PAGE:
Sticky nav bar, and sacrilege

Post #402 written by Khodok in Passions


(Arguably weird) web dev tale

What am I on? (except drugs)

So, CSS is kind of the language everyone who touches Web development hates, why? because it’s weird, not logical at all, too easy, and it’s not a programming language.
1. It’s not weird, it’s actually well made, except for a few things, like every other language.
2. It’s very logical, you’re just too dumb to figure it out, don’t worry, nobody does, except when they actually try.
3. It’s not easy, oh right you agree, you’re just saying that because you don’t understand the parts that are complicated. Yes, it’s complicated, and sophisticated, which doesn’t mean hard either btw.
4. It IS a programming language, just using a very different system and syntax, for a very different purpose, for which it’s unbeatable at.


As you can see, I love to defend CSS, poor chap has no way of defending itself, after all it’s not alive… (arguably weird, remember)
Like most hardcore CSS defenders, I do not like to use Javascript when I can use CSS, Javascript is fast as a lot of fast stuff, but it’s EXTREMELY SLOW because of browsers, and it’s wrapped up in a lot of added headaches that plain CSS doesn’t have when it’s alone.
That doesn’t mean it’s bad, does it? Some will say JS is bad, and it may not be the best language, it’s still very good at what’s it’s supposed to be made for. (seems to be a pattern, a torch is good at making one thing only: light)

Now, CSS does have one big issue, it’s kind of at its begining, not really because it’s 20 years old, but it’s only been a few years since browsers finally decided to make it more compatible, and that means a few things.
1. It’s growing slowly, small things take months to be implemented, mostly because they try to implement them logically, to prevent some people to say it’s bad.
2. It’s still missing some very basic stuff.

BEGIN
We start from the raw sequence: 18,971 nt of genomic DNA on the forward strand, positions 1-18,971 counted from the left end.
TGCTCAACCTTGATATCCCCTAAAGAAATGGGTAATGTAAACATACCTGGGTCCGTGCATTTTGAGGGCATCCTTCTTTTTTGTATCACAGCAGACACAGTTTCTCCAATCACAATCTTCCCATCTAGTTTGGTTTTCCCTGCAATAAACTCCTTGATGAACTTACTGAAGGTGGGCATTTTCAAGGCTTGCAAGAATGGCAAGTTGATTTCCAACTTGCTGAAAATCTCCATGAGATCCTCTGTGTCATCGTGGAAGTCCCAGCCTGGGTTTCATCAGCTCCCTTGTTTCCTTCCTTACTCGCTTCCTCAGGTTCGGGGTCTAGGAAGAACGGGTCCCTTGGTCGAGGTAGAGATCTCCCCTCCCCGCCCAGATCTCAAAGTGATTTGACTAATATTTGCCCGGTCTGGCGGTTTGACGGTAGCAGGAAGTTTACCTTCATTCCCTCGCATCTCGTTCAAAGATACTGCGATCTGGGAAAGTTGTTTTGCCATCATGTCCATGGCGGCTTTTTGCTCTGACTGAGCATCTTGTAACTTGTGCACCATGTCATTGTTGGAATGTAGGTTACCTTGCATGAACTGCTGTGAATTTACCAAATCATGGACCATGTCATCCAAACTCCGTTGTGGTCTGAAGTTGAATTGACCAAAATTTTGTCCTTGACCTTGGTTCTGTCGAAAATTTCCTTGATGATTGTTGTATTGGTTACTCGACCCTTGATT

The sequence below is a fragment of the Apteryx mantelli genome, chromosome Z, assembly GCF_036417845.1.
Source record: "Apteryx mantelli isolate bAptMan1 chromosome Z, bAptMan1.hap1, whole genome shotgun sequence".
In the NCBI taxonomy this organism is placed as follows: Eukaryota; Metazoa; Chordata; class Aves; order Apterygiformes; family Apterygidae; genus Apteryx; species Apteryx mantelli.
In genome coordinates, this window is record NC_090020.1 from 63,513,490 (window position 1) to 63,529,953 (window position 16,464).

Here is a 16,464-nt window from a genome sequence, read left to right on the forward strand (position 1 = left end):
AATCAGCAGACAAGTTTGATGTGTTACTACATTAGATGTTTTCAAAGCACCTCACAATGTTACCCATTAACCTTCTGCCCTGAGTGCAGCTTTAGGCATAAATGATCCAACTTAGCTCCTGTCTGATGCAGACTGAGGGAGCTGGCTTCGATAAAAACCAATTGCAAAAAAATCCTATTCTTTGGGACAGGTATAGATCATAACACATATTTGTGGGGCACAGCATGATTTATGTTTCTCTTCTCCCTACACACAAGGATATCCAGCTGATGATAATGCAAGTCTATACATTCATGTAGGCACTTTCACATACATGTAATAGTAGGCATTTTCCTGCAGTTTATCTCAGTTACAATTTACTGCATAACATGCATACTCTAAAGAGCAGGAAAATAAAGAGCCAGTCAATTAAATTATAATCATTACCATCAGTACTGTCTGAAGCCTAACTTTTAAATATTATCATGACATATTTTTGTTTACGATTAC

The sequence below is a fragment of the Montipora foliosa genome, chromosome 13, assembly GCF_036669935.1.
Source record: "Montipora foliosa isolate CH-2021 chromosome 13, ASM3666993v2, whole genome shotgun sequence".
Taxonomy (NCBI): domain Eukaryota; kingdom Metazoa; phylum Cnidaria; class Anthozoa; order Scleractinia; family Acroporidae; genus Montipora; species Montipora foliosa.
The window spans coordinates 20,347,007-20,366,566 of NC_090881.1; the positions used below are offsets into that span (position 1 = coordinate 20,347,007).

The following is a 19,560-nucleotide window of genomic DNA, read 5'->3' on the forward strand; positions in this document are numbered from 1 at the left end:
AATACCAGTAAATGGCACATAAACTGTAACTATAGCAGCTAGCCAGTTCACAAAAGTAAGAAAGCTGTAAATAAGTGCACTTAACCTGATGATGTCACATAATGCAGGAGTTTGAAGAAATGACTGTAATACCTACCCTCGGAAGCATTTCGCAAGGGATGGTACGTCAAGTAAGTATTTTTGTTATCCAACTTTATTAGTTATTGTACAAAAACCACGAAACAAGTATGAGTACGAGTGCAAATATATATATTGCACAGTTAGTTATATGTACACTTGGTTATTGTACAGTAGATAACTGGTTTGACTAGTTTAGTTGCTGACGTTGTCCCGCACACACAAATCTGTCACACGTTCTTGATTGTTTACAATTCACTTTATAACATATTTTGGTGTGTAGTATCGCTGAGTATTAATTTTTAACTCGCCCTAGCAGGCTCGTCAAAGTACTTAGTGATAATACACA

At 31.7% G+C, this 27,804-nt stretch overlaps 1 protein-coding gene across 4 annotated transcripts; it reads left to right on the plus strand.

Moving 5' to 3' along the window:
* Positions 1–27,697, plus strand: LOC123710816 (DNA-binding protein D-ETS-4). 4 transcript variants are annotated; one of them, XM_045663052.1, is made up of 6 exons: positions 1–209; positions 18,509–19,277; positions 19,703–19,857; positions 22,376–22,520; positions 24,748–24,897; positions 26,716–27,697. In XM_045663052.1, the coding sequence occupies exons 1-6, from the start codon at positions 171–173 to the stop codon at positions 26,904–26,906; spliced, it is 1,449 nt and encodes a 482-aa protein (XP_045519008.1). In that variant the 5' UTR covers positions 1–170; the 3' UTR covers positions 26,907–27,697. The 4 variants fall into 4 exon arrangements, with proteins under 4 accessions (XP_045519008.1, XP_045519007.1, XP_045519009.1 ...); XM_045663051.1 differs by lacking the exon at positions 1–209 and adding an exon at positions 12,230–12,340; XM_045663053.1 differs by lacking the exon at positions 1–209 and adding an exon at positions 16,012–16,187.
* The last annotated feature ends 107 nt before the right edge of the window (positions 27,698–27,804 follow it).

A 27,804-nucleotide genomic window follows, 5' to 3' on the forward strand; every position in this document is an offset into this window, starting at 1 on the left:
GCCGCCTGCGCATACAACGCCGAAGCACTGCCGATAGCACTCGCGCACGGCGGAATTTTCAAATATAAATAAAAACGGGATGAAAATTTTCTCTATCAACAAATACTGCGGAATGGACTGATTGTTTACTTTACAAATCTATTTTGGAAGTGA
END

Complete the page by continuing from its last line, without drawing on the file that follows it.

Now the big reveal: I used Javascript for a CSS thing… and that’s because I had two choice.
1. Either I forgot about the “problem” and decided to keep it like it was.
2. Or Javascript came to the rescue, in a properly implemented way.

Here are the incriminated lines:

/// Store the navigation bar's height in a constant
const navigationHeight = document.querySelector('#navbar').offsetHeight;
/// Set a CSS variable "--scroll-padding" with this height, minus 1 to be 1 higher than what we want so we don't have section problems, and all of that in pixels'--scroll-padding', navigationHeight - 1 + "px");

html {
    /* Set the scroll padding at the top to the variable "--scroll-padding" (that's if JS is activated only)
    If the user has JS deactivated, set to fallback value of 75px */
    scroll-padding-top: var(--scroll-padding, 75px);

This should work in 95% of cases

So wait, what’s new?

Well the navigation bar is sticky at the top of the page, making it easier to use it even if you’re deep in some content.

And believe me, this whole article is simply about this…

Now why all this for that?

I had this (the sticky navbar) in the previous design, and believe it or not, I only noticed the problem caused by it, when scrolling to a title, the bar would appear above it, months later.
I tried to fix it, but I did not notice the fix wasn’t that good, so I decided that “eh, it’s not much of a problem is it?” and it wasn’t, so I kept it.

When I revamped the design, I thought about fixing it, but I knew it had to be done with Javascript, and I didn’t want to, so I decided to keep it without it.
And now, I just figured what the hell, the javascript involved is very simple and doesn’t require 8 times the entire computer power on earth to work, so why not do it?
So I did.

And then I took 7 times the time needed to fix this bug to make this article.
I wanted to go back to my old, story-telling way of writing, even though I don’t really like reading myself when I write like this.


I’m tired, tomorrow I’m getting my actual CFC paper, I got a new suit for it, so I’m chuffed (that’s two Brit expressions in one article btw).

Have a nice day :D


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